Yeah, the world is a great place. And yet I think we’ve been lost recently. And technology moves so fast, humans don’t adapt as quickly. And so I think there’s like this promise, I think, on the other side, and it’s components like this that enable us to kind of get back to being more human. So I’m really excited about it, but I think generally, if we think about the population at large, I think there is more fear. It’s sort of like robotics. People fear robotics, and maybe movies have played into that. But the reality of robotics is like, it’s much like computers. It’s going to help the world. All the dirty, dole, dangerous, mundane work that’s not really good for the human spirit will hopefully be a little bit more there’s going to be some automation. And when the computer came out, people feared that too. And the reality was it changed how people work. We have way more knowledge workers than we do manual laborers, but doing the same mundane thing isn’t good for the human spirit in general, isn’t good for humanity. And I think as we think about all these gatekeeping things that restrict our movement, that require all this authentication that are also being hacked into. And it’s like we all see the hacking instances. I get like at least once a year a notification in the mail that someone’s going to give me two years of free experian credit monitoring because my data has been hacked by XYZ. And so there’s millions of honey pots around and so kind of raising the bar. This notion of I think you mentioned getting rid of passwords. How amazing would that be? Right? But I think we have to get used to the idea that, okay, we’re going to share some biometrics, but if we control that and it’s decentralized, then why not?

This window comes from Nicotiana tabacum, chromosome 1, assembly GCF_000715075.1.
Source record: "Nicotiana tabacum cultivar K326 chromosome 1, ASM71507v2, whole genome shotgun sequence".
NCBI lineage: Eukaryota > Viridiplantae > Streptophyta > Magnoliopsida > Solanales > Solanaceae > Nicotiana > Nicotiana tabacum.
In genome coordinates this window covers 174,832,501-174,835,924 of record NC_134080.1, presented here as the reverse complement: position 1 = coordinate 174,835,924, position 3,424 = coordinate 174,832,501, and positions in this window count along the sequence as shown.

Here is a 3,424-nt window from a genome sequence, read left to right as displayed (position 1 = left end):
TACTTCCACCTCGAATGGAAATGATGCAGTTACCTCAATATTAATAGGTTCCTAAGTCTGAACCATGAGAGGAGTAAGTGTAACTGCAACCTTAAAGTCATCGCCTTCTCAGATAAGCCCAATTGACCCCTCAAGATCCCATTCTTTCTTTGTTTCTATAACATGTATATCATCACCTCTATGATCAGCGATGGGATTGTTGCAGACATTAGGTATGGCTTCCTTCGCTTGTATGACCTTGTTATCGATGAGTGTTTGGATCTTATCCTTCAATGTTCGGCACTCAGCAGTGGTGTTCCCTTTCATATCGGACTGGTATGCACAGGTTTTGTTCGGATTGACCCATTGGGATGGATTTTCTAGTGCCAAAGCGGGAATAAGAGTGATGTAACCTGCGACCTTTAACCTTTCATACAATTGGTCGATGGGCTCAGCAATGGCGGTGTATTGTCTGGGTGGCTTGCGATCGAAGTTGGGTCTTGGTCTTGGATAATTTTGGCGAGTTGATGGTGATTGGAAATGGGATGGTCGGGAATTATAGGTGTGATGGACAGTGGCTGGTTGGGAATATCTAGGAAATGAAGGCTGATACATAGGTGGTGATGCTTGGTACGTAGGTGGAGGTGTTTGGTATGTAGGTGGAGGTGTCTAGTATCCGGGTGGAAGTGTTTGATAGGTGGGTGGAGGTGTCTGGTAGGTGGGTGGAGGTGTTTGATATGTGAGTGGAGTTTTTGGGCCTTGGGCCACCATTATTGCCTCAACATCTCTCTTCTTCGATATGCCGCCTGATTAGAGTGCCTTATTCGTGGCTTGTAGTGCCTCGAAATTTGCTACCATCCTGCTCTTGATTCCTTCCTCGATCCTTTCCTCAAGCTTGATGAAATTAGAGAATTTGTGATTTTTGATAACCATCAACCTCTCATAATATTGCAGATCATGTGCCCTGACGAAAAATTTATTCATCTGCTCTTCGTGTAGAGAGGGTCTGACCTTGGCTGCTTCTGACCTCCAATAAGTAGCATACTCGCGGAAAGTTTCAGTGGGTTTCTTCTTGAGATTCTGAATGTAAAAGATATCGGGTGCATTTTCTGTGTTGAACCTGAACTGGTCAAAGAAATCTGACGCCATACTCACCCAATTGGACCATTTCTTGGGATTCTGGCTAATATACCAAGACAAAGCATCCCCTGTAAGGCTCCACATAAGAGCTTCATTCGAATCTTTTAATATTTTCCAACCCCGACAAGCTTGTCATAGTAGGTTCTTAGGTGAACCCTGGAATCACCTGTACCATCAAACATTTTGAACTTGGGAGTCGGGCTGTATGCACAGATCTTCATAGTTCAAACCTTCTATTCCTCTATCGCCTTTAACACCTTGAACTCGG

Micah Willbrand – 00:31:36: